Back To Listing

Whitening toothpastes: something to smile about

Source: Roy Morgan Single Source (Australia), April 2013 – March 2014 (n=13,065).
Nothing beats a sparkling smile: just ask any Hollywood star. Sure, dental treatment doesn’t come cheap in Australia, but keeping your pearly whites looking their brightest and best between appointments needn’t cost the earth, with a wide range of specialist whitening toothpastes to choose from…

The path to pearlier whites

In the year to March 2014, 93% of Australian grocery-buyers bought toothpaste in an average six-month period, with Colgate being the most popular brand by far (purchased by 72% of grocery-buyers during this time).

Colgate also leads the whitening toothpaste category. Of the 28% of grocery buyers who purchased it in an average six months, almost half (13%) opted for Colgate Advanced Whitening.

Australians who bought whitening toothpaste in last 6 months (by age)

Whitening-toothpaste-by-age

Source: Roy Morgan Single Source (Australia), April 2013 – March 2014 (n=13,065).

Perhaps surprisingly, it’s younger Australians who are more likely to buy whitening toothpaste, with 36% of 25–34 year-olds, 32% of 14–24 year-olds and 31% of 35–49 year-olds purchasing it in any given six months. It was less popular among Aussies aged 50 or over.

Angela Smith, Group Account Director - Consumer Products, Roy Morgan Research, says:

“Roy Morgan data shows that Australians’ dental health has improved in recent years. For example, five years ago, 19% of the population reported having tooth decay in the previous 12 months — now it’s 14%. This seems to suggest that we are taking better care of our teeth than we used to.

“Dental health care is big business, with a wide range of products designed for this purpose. Many Australians use toothpastes designed to help with whiteness to maintain their teeth between dentist appointments. Brands like Colgate, Oral B and Macleans cater to this market with specialist variations on their more mainstream toothpastes.

“Contrary to expectation, young people are more likely than older Australians to buy whitening toothpaste. It’s unlikely their teeth are already heavily discoloured, but it’s possible that in our celebrity-fixated culture, they’re seeking a Hollywood-style smile without the expense (or discomfort) of a whitening procedure.

“For example, 38% of people from the Helix Personas segment New School Cool bought whitening toothpaste in the year to March 2014, well above the national average. Typically young, cashed-up, ambitious and socially active, New School Cool take pride in looking good.

“Savvy toothpaste brands with an in-depth understanding of this market stand to grow their customer base substantially if they can target these people with the right marketing.”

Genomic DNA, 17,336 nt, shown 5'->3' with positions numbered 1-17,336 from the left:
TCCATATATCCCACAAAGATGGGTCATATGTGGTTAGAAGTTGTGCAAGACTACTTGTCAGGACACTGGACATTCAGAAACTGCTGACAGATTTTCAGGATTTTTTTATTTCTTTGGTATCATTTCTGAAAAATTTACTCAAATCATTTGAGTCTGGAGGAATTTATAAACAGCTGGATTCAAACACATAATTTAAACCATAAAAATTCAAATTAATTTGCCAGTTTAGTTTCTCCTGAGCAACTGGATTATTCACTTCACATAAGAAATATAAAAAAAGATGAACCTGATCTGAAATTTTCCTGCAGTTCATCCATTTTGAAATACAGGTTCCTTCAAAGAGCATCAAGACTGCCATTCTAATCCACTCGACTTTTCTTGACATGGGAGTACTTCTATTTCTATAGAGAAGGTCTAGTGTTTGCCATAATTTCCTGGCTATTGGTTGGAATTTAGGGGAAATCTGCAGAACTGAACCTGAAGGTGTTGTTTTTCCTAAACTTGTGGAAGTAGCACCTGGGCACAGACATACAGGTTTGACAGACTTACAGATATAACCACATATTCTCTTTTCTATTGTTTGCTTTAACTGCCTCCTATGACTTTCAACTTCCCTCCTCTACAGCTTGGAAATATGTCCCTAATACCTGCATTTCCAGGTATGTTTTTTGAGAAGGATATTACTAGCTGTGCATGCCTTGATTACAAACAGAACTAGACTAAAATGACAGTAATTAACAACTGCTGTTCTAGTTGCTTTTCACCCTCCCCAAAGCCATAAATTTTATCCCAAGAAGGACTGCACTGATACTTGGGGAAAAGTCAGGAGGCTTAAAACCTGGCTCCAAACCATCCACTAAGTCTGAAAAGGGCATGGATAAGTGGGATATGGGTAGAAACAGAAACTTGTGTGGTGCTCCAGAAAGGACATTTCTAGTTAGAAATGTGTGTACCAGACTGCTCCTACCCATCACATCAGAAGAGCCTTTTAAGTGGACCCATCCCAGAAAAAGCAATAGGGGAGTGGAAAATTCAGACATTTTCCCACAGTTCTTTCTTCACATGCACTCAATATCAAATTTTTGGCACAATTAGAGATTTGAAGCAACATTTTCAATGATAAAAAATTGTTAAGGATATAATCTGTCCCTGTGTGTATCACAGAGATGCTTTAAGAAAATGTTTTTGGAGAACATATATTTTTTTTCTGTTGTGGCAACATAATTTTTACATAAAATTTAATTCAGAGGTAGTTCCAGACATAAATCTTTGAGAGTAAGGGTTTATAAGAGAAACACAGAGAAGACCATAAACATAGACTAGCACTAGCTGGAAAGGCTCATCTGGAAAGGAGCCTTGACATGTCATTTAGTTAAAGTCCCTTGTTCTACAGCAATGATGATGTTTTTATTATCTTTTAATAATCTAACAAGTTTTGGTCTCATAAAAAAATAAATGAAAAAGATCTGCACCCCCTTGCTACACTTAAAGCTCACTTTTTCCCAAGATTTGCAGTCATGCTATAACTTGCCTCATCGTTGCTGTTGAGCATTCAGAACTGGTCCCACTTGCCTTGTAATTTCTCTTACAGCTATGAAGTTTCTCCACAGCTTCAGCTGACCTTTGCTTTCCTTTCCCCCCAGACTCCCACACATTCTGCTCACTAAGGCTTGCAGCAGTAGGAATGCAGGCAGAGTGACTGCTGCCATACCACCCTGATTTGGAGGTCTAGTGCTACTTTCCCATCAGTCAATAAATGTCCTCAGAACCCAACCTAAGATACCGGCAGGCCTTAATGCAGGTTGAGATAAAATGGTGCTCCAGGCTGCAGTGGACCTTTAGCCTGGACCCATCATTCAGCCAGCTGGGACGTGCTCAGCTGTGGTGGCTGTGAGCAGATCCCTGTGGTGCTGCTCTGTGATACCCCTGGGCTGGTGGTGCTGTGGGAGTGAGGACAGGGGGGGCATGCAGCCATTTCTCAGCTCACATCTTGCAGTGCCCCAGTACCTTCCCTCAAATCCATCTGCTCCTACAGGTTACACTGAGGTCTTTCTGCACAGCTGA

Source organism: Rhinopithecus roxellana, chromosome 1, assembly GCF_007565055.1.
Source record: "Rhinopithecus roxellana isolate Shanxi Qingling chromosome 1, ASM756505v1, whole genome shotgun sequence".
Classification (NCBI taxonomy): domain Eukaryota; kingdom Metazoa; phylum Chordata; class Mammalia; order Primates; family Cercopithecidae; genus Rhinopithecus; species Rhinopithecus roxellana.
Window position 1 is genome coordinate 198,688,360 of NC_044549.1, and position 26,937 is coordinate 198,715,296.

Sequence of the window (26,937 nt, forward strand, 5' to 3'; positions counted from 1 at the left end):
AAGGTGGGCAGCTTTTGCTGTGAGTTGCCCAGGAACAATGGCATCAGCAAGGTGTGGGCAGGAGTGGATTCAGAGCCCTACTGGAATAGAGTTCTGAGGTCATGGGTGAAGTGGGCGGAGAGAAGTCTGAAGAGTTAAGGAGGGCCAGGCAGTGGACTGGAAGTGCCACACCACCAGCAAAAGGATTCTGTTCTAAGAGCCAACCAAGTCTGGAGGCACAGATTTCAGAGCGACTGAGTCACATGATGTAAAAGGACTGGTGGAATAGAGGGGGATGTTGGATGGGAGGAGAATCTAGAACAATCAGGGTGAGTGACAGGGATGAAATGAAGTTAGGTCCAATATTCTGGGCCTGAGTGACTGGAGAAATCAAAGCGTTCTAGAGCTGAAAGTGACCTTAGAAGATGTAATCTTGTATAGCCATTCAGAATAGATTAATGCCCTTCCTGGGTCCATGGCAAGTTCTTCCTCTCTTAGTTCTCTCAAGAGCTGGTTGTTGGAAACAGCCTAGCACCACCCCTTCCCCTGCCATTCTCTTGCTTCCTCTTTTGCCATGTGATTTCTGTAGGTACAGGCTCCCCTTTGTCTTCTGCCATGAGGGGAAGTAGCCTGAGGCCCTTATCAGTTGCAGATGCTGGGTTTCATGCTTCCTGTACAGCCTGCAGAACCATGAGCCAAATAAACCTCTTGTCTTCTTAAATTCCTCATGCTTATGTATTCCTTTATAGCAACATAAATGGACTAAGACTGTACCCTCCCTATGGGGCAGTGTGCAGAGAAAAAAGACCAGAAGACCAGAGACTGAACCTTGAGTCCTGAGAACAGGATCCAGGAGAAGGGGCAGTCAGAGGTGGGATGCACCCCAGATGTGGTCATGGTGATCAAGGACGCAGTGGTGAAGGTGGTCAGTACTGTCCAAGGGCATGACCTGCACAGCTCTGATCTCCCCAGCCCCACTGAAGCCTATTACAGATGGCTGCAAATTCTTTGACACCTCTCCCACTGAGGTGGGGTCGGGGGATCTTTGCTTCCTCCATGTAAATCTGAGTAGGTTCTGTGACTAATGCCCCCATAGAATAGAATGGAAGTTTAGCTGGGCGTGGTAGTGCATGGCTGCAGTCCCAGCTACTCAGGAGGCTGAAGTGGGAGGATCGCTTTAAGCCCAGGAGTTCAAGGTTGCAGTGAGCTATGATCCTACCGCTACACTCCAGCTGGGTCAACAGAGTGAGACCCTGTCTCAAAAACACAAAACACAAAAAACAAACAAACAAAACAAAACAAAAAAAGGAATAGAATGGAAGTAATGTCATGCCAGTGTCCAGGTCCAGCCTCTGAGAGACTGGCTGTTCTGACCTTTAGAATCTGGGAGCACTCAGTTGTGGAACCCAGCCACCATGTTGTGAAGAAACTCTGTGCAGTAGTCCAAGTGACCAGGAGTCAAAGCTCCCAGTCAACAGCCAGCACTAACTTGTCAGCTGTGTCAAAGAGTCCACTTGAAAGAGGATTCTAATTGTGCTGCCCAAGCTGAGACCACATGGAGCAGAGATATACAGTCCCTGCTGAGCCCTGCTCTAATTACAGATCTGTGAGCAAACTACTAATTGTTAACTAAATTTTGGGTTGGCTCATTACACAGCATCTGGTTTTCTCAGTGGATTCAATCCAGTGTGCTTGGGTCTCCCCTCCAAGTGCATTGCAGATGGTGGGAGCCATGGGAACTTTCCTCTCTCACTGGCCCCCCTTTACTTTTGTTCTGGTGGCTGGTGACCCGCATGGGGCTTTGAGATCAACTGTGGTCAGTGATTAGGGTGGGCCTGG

For comments or more information please contact:

Angela Smith,  Group Account Director - Consumer Products
Office: +61 (2) 9021 9101
Angela.Smith@roymorgan.com

Related research findings

View our extensive range of Toothpaste Buyer profiles, including a Sensodyne buyer profile, a Colgate buyer profile, and a Macleans toothpaste buyer profile. These profiles provide a broad understanding of the target audience, in terms of demographics, attitudes, activities and media usage in Australia.

About Roy Morgan Research

Roy Morgan Research is the largest independent Australian research company, with offices in each state of Australia, as well as in New Zealand, the United States and the United Kingdom. A full service research organisation specialising in omnibus and syndicated data, Roy Morgan Research has over 70 years’ experience in collecting objective, independent information on consumers.

In Australia, Roy Morgan Research is considered to be the authoritative source of information on financial behaviour, readership, voting intentions and consumer confidence. Roy Morgan Research is a specialist in recontact customised surveys which provide invaluable and effective qualitative and quantitative information regarding customers and target markets.

Margin of Error

The margin of error to be allowed for in any estimate depends mainly on the number of interviews on which it is based. Margin of error gives indications of the likely range within which estimates would be 95% likely to fall, expressed as the number of percentage points above or below the actual estimate. Allowance for design effects (such as stratification and weighting) should be made as appropriate.

Sample Size

Percentage Estimate

40%-60%

25% or 75%

10% or 90%

5% or 95%

5,000

±1.4

±1.2

±0.8

±0.6

7,500

±1.1

±1.0

±0.7

±0.5

10,000

±1.0

±0.9

±0.6

±0.4

20,000

±0.7

±0.6

±0.4

±0.3

50,000

±0.4

±0.4

±0.3

±0.2